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West Highland Heaven.

Scotland, UK

I suppose everyone has an image of Scotland.  My first was from the earliest Lassie movie, before the famous Shetland sheepdog found herself moved westwards by six thousand or so miles and forwards in time by thirty years.  Lassie’s Scotland was full of old men with tam o’shanters and mutton-chop whiskers, spirited girls in white stockings and boys with kilts and shepherds’ crooks 

But the screenwriters who knocked up that version of the country got one thing right – the sense of identity.  It’s still there today.  Someone born in London or York might call themselves ‘English’ or ‘British’.  But if you come from Edinburgh or Inverness, you’re Scots.   (At a push, you might call yourself ‘Scottish’. But never ‘Scotch’.)

Scottish Castle That sense of Scots-ness hits you as soon as you enter the country.  If you’re coming from the States your entry point will probably be at Glasgow airport. Glasgow is a modern European city.  You might have some trouble understanding the locals - even other Scots find the Glaswegian dialect tough.  But don’t worry – they’ll understand you.

From Glasgow you’ll probably head north to Fort William – the best base for exploring the west highlands.  It’s a pretty windswept place, though it has its good points.  It sits on the banks of Loch Linnhe (pron. ‘linnie’), which opens, forty miles south of Fort William, into the Irish Sea.  The seafood in the town is excellent, and it’s also a good base for exploring the local mountains.  Ben Nevis, the highest peak in Great Britain, is not far away.  Unless you’re experienced it’s not a good idea to hike in the mountains by yourself.  But there are all kinds of guided expeditions, mountain-biking and cross-country skiing trips designed for beginners.  A good place to check for this information is NeviSport, at the northern end of the High Street.  It sells outdoor clothing and equipment, and also books and maps of the area.  There’s a wonderfully snug café upstairs.  Noticeboards advertise all the activities that are going on in the region.

Scottish Highlands You won’t want to hang around the town for long with all that wonderful countryside to explore!  It’s worth noting that to get around you really need a car: if you’ve arrived in Fort William by train, you should be able to hire a car at the station.


Here are some must-sees:

  • Glen Nevis and Nevis Range.  This wonderful glen is just a few minutes’ drive from Fort William.  You can drive all the way to the head of the valley, admiring the view of Ben Nevis on your left.  Watch out for Aberdeen Angus cattle straying on to the road, though!  As part of the same trip you could visit the Nevis Range Ski centre – enthusiasts can hire ski gear and have a go at the Aonach Mor slopes.  Around the ski centre are some of the best mountain bike trails in Scotland, too.  You can hire bikes from Off Beat Bikes in Fort William.  They’ll also let you have maps of the area.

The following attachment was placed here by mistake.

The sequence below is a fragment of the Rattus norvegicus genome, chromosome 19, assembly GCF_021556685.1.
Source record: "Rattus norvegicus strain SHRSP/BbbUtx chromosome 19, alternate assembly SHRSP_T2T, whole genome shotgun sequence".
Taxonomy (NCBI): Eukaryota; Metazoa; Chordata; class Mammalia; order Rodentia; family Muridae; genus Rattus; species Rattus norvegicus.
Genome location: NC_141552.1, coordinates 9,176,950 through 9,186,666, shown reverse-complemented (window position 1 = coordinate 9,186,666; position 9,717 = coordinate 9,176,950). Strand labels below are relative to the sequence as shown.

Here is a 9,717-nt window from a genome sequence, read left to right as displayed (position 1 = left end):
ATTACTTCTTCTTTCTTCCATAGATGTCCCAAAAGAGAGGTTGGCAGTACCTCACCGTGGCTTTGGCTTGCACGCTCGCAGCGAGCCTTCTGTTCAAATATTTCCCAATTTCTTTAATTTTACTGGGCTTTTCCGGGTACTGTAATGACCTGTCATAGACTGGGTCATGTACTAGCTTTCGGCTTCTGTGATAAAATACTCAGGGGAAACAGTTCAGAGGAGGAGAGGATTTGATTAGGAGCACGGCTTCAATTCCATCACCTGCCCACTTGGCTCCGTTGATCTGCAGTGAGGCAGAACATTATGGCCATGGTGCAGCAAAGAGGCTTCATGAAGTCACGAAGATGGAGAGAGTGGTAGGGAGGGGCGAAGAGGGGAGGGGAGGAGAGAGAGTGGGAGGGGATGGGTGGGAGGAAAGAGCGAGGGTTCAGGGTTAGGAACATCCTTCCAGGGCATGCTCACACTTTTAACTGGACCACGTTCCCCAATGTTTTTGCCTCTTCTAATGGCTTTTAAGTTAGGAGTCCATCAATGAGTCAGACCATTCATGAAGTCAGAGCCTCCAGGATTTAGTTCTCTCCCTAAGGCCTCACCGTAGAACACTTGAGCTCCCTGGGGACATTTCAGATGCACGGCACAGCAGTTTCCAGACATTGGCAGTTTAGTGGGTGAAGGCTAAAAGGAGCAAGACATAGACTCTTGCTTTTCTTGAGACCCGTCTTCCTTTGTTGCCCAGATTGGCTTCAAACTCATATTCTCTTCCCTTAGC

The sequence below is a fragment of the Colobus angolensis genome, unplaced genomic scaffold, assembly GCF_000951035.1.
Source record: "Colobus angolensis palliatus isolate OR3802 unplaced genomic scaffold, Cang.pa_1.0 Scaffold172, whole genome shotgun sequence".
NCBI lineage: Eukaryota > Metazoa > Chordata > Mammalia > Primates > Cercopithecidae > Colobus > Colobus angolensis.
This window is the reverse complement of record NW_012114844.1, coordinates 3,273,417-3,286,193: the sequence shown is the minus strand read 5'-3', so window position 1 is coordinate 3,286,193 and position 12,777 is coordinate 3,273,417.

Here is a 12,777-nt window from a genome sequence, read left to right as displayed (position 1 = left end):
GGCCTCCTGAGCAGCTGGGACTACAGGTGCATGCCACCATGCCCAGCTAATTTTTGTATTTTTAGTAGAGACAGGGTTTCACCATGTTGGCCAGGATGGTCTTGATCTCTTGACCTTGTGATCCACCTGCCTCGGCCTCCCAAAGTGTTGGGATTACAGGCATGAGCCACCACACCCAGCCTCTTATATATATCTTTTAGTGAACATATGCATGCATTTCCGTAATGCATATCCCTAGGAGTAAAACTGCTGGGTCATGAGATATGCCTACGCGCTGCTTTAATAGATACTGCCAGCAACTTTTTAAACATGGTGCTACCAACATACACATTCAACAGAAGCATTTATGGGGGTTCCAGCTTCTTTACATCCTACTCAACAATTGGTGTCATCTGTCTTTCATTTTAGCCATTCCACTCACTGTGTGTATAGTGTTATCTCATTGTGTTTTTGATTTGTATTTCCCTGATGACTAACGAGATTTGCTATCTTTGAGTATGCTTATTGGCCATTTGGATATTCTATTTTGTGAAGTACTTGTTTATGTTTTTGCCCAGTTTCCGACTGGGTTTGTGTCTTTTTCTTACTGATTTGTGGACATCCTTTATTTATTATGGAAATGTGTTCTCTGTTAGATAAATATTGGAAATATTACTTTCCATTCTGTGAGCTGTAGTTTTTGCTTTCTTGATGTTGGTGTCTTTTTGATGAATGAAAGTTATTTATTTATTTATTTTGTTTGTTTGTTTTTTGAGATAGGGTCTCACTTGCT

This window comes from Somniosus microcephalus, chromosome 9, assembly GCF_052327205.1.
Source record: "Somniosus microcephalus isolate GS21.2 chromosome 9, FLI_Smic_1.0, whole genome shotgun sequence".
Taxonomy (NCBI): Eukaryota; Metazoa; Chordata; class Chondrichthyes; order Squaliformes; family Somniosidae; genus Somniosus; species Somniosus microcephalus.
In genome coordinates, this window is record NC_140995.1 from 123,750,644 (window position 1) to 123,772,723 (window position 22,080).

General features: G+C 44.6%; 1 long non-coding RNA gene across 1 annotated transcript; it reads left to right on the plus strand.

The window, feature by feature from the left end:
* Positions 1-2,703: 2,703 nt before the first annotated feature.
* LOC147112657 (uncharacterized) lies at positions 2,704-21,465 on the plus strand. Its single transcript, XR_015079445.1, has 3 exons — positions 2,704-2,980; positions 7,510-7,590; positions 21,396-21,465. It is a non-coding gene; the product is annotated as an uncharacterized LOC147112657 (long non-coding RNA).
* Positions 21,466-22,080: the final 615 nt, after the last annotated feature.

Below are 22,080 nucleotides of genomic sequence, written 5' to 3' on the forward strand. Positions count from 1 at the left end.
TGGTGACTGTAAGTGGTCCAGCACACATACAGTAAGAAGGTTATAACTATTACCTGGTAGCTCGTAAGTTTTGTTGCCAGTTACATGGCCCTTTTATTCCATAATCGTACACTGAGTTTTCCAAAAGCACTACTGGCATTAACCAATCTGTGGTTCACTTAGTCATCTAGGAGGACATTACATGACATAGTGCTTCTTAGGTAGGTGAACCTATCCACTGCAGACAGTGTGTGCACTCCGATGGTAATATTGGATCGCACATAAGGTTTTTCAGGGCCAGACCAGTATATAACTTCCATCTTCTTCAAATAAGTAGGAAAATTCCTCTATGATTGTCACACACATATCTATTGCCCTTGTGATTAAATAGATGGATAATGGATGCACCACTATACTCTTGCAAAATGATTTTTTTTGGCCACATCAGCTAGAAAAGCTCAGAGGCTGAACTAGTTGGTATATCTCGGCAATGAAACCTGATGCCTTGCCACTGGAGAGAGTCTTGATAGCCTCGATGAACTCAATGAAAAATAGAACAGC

• If you prefer armchair exercise, consider dropping in at a distillery visitors’ centre, where you can see highland single malt whisky being made.  Scottish single malts are the most famous in the world.  Fort William’s local distillery is open to the public.  Its single malt, MacDonald’s, is very good - although not world-famous. If you want to show off to whisky connoisseurs back home you should drive eastwards for an hour to visit the Dalwhinnie distillery in the heart of the central highlands.
  • Glen Coe.  This was the scene of the notorious Glen Coe massacre.  In 1692 members of the Campbell clan fell upon their enemies the MacDonalds here, murdering 38 of them.  A small museum retells the horrific tale.  Equally horrific – if you’re a mountaineer – is the formidable Aonach Eagach Ridge that looms over the glen, providing an enormous challenge to seasoned climbers.

Castle on an Island There’s a lot to do in the highlands, and a lot to see. One of the great pleasures is simply driving around the long, empty country roads and stopping to take photos or admire the view. If you like photography, Scotland is one of the best countries on earth to visit.

- But you probably won’t run into Lassie these days.

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